What causes heartburn and how to get rid of it

Heartburn can be a complicated medical issue. A wide variety of different things can cause it, from food to medical conditions. If you want to know what causes heartburn and how to treat heartburn symptoms, this article will provide information about everything heartburn.

Heartburn 101

Content from the gastric system that contains hydrochloric acid is responsible for the majority of heartburn symptoms. When this content flows backwards from the stomach, the muscular tube called the oesophagus becomes inflamed. This leads to the development of a burning sensation.

If you’ve never experience heartburn before and are wondering what does heartburn feel like, imagine a burning sensation that starts at the centre of the rib cage and continues upwards towards the end of the throat.

Occasional heartburn is known as acid indigestion. This is common in people whose condition is triggered by eating specific foods. However, people who suffer from constant heartburn have a condition known as gastroesophageal reflux disease, GERD for short. To help, heartburn remedy tips such as avoiding alcohol and caffeine can reduce the promotion of reflux and prevent symptoms from ever appearing.

GERD may require prescription only medications and, occasionally, surgery or other procedures to help maintain symptoms and gut health. Not treating GERD can lead to serious complications including precancerous changes in the oesophagus called Barrett’s oesophagus.

If you think you could be showing signs and symptoms of GERD or heartburn, talk with your doctor and ask questions similar to “What does heartburn feel like?” to get a better understanding. Identifying symptoms can make diagnosis and treatment easier.

Recognise heartburn symptoms & getting diagnosed

Recognising heartburn symptoms can help in the quest of learning how to stop heartburn. Getting ahead of symptoms and treating them as soon as they are notice should help ease discomfort and provide heartburn relief.

Three of the main symptoms include:

  • A burning pain in the chest that usually occurs after eating or only during the night.
  • Pain that worsens when lying down or bending over.
  • Acidic or bitter taste in the mouth.

If you notice any of these symptoms after eating a particular food, tests may need to be performed in order to understand if your heartburn is a symptom of GERD.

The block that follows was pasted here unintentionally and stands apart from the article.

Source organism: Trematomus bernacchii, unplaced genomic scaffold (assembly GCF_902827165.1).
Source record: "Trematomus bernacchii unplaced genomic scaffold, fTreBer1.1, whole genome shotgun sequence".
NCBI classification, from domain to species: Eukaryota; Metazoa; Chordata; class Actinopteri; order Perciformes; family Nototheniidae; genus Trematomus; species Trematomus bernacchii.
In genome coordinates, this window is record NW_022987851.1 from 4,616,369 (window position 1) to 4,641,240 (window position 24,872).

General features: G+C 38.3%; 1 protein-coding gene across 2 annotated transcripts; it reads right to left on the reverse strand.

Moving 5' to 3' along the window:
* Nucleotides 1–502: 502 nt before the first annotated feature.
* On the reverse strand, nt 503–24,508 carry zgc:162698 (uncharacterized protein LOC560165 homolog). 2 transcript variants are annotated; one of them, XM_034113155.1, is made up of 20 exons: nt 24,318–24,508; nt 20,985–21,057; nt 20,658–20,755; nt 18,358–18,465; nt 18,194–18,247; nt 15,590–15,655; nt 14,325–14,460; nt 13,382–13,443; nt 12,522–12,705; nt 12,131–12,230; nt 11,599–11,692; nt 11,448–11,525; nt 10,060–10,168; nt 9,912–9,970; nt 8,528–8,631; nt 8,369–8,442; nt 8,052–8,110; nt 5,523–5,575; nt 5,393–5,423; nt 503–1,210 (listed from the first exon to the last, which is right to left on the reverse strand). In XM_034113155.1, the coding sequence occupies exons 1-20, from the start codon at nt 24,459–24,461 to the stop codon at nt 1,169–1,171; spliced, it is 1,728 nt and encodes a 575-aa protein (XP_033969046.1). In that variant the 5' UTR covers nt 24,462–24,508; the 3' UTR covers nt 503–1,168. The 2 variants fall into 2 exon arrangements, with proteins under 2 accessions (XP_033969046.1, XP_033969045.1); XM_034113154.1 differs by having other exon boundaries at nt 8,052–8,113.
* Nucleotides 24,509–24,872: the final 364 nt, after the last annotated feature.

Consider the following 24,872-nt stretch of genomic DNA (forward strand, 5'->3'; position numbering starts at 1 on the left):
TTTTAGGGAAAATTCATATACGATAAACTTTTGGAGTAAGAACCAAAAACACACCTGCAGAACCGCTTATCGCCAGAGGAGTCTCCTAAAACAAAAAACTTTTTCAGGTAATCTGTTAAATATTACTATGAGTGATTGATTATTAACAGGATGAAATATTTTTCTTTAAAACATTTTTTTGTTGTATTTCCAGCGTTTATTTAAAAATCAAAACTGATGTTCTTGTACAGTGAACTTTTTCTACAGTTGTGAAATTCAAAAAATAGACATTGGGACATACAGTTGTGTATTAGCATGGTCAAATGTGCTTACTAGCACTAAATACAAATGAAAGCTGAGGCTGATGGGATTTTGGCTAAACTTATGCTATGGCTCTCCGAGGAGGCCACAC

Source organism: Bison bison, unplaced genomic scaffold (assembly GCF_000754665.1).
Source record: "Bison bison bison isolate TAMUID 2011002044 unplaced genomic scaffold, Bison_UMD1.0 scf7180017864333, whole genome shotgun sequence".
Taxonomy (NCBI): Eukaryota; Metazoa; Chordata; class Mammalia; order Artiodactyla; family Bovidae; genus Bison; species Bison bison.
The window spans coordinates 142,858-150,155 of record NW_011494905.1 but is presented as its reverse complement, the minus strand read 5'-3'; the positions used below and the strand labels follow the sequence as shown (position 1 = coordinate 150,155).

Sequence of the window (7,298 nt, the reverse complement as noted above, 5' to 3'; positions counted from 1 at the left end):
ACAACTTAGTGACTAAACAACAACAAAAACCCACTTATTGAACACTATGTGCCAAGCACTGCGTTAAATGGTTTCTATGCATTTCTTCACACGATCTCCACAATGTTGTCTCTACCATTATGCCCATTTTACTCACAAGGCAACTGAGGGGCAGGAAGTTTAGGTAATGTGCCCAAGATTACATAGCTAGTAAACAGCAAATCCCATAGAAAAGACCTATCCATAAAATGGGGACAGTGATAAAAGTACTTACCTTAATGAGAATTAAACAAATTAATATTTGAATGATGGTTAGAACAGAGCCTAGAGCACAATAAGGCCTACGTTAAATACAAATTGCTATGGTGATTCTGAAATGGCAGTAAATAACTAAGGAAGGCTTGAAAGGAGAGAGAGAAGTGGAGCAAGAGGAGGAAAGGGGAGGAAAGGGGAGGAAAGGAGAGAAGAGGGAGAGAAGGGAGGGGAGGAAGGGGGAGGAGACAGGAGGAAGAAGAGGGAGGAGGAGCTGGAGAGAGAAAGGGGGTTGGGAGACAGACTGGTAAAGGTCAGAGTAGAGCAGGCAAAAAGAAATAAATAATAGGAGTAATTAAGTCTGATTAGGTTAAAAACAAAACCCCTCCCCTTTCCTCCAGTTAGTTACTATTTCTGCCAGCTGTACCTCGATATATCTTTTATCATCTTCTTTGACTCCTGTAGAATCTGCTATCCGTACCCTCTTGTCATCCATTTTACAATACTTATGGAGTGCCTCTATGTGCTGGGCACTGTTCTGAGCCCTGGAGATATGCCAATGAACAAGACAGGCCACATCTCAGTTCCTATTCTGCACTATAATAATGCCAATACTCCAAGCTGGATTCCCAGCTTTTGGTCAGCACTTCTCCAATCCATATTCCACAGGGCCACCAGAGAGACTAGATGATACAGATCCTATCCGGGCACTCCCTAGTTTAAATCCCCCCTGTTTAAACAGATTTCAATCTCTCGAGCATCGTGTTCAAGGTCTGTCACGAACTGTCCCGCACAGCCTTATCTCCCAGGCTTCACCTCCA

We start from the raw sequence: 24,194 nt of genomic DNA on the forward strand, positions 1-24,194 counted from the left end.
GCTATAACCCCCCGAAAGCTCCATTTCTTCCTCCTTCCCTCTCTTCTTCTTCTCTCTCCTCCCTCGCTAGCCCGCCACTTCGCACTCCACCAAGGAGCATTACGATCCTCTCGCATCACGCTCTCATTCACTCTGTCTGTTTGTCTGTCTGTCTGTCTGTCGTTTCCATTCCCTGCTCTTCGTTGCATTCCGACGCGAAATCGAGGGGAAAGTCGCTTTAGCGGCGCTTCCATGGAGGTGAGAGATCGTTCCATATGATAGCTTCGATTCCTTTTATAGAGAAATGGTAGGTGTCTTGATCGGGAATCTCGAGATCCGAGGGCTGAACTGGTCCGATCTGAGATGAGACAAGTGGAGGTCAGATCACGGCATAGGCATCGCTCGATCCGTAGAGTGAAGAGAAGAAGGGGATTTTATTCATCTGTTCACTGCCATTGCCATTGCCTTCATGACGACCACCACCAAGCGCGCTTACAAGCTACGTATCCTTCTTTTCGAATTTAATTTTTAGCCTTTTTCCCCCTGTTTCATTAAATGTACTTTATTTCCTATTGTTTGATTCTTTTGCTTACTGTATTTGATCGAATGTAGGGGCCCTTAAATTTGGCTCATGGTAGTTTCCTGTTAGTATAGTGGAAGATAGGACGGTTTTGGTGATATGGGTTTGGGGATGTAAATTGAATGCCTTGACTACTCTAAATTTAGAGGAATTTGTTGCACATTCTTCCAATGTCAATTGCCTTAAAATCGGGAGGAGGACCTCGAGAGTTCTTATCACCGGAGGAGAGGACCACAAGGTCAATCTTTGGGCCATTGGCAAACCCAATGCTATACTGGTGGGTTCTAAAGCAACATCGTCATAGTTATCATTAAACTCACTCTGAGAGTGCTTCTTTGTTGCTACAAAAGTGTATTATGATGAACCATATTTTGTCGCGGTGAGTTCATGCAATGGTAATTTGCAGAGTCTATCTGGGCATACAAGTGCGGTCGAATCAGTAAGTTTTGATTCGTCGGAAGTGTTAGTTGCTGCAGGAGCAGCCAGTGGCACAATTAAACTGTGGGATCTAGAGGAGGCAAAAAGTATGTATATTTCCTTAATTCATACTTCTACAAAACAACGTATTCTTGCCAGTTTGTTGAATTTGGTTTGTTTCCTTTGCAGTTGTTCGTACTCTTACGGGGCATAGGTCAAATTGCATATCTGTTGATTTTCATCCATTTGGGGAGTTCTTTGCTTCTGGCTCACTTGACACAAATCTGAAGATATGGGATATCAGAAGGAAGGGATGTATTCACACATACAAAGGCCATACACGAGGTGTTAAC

Your doctor may recommend a variety of different tests:

  • X-ray – paints a clear picture of the shape and condition of the oesophagus and stomach.
  • Endoscopy – checks for abnormalities in the oesophagus. If any abnormalities are seen, a tissue sample can be taken for analysis.
  • Ambulatory acid probe tests are used to identify when and for how long stomach acid backs up into the oesophagus. A monitor is placed in the oesophagus that is then monitored via a computer that is worn around the waist or over the shoulder.
  • Oesophageal motility testing – measures the movement and pressure in the oesophagus.

Once a test or multiple tests have been completed, a doctor should have sufficient enough evidence to make a diagnosis decision.

Seeking heartburn relief and cures

If tests have shown that GERD or heartburn is likely, there is no heartburn cure but plenty of medications can provide long-term or short-term relief. Over-the-counter heartburn tablets should be one of the first treatment options considered.

Antacids are heartburn tablets that neutralise the acid in the stomach to relieve indigestion and heartburn. Available as a liquid or chewable tablets, they can be bought from the majority of pharmacies and supermarkets. Using antacids as a heartburn remedy should provide quick relief but should not be used long-term, as they don’t treat the underlying cause.

H-2-Receptor antagonists (H2RAs) reduce stomach acid. They don’t work as quickly antacids, but may provide longer relief. Side effects whilst taking H2RAs are minimal, with many people not experiencing any.

Lastly, proton pump inhibitors such as Lansoprazole and Omeprazole can also help reduce stomach acid.